Associations to the word «Concern»


CONCERN, noun. That which affects one's welfare or happiness.
CONCERN, noun. The expression of solicitude, anxiety, or compassion toward a thing or person.
CONCERN, noun. A business, firm or enterprise; a company.
CONCERN, noun. (computing) (programming) Any set of information that affects the code of a computer program.
CONCERN, verb. (transitive) To relate or belong to; to have reference to or connection with; to affect the interest of; to be of importance to.
CONCERN, verb. (transitive) To engage by feeling or sentiment; to interest.
CONCERN, verb. (transitive) To make somebody worried.
CONCERN TROLL, noun. (Internet slang) Someone who posts to an internet forum or newsgroup, claiming to share its goals while deliberately working against those goals, typically, by claiming "concern" about group plans to engage in productive activity, urging members instead to attempt some activity that would damage the group's credibility, or alternatively to give up on group projects entirely.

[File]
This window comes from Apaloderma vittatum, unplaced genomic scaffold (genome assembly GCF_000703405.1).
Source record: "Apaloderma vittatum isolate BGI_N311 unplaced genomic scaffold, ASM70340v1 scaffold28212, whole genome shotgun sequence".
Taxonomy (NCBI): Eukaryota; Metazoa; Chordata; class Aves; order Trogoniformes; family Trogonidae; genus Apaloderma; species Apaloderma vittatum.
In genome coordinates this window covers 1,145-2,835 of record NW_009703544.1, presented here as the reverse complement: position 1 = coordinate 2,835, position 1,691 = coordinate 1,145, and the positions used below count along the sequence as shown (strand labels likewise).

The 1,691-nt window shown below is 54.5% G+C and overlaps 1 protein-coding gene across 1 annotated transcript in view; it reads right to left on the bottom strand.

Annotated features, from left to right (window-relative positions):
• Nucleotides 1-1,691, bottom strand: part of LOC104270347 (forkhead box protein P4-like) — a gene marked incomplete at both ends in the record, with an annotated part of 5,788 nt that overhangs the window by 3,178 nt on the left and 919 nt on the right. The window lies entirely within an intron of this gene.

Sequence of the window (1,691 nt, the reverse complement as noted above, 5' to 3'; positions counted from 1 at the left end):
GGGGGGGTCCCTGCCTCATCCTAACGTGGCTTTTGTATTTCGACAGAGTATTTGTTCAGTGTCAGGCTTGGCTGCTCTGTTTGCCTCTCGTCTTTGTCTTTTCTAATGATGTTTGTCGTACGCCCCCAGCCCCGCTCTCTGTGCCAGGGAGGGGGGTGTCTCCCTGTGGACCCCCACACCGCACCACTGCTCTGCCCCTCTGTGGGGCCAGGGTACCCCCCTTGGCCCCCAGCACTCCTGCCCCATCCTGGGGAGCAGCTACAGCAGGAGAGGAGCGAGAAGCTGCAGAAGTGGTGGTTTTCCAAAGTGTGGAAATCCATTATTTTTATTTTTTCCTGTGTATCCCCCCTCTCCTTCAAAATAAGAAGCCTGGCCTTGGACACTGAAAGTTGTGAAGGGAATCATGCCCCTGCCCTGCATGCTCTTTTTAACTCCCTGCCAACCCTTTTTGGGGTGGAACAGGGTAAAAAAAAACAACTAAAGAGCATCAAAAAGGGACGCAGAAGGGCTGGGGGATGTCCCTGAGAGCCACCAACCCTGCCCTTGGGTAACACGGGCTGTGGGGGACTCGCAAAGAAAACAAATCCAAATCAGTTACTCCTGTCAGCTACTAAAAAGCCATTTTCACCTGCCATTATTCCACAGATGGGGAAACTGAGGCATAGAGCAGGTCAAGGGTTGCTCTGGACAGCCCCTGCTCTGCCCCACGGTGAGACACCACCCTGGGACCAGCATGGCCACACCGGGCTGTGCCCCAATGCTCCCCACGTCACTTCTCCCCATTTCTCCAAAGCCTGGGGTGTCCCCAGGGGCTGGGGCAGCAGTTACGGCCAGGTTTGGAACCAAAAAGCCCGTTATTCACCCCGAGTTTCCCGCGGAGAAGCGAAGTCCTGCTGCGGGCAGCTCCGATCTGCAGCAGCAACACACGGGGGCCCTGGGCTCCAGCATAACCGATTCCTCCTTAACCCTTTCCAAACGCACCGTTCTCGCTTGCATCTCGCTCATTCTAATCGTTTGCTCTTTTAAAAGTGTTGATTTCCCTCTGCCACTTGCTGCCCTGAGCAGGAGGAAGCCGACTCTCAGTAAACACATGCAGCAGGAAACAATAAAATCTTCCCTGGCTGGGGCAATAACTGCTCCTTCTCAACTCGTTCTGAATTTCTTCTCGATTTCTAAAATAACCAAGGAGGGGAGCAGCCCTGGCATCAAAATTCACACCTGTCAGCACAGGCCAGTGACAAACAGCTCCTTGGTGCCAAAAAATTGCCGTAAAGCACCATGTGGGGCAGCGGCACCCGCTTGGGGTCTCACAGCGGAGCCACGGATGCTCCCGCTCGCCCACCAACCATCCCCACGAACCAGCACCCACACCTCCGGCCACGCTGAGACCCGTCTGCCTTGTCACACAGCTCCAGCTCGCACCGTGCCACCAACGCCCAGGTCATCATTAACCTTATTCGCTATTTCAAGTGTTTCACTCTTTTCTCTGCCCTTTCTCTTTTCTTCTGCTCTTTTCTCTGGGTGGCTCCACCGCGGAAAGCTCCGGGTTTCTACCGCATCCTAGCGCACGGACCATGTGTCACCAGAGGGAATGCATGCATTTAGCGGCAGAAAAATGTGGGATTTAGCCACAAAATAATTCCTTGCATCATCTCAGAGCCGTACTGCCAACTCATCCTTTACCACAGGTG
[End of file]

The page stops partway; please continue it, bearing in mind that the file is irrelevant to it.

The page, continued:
CONCERN TROLLS, noun. Plural of concern troll

Dictionary definition

CONCERN, noun. Something that interests you because it is important or affects you; "the safety of the ship is the captain's concern".
CONCERN, noun. An anxious feeling; "care had aged him"; "they hushed it up out of fear of public reaction".
CONCERN, noun. A feeling of sympathy for someone or something; "She felt strong concern for those less fortunate".
CONCERN, noun. Something or someone that causes anxiety; a source of unhappiness; "New York traffic is a constant concern"; "it's a major worry".
CONCERN, noun. A commercial or industrial enterprise and the people who constitute it; "he bought his brother's business"; "a small mom-and-pop business"; "a racially integrated business concern".
CONCERN, verb. Be relevant to; "There were lots of questions referring to her talk"; "My remark pertained to your earlier comments".
CONCERN, verb. Be on the mind of; "I worry about the second Germanic consonant shift".

Wise words

A wise man hears one word and understands two.
Yiddish Proverb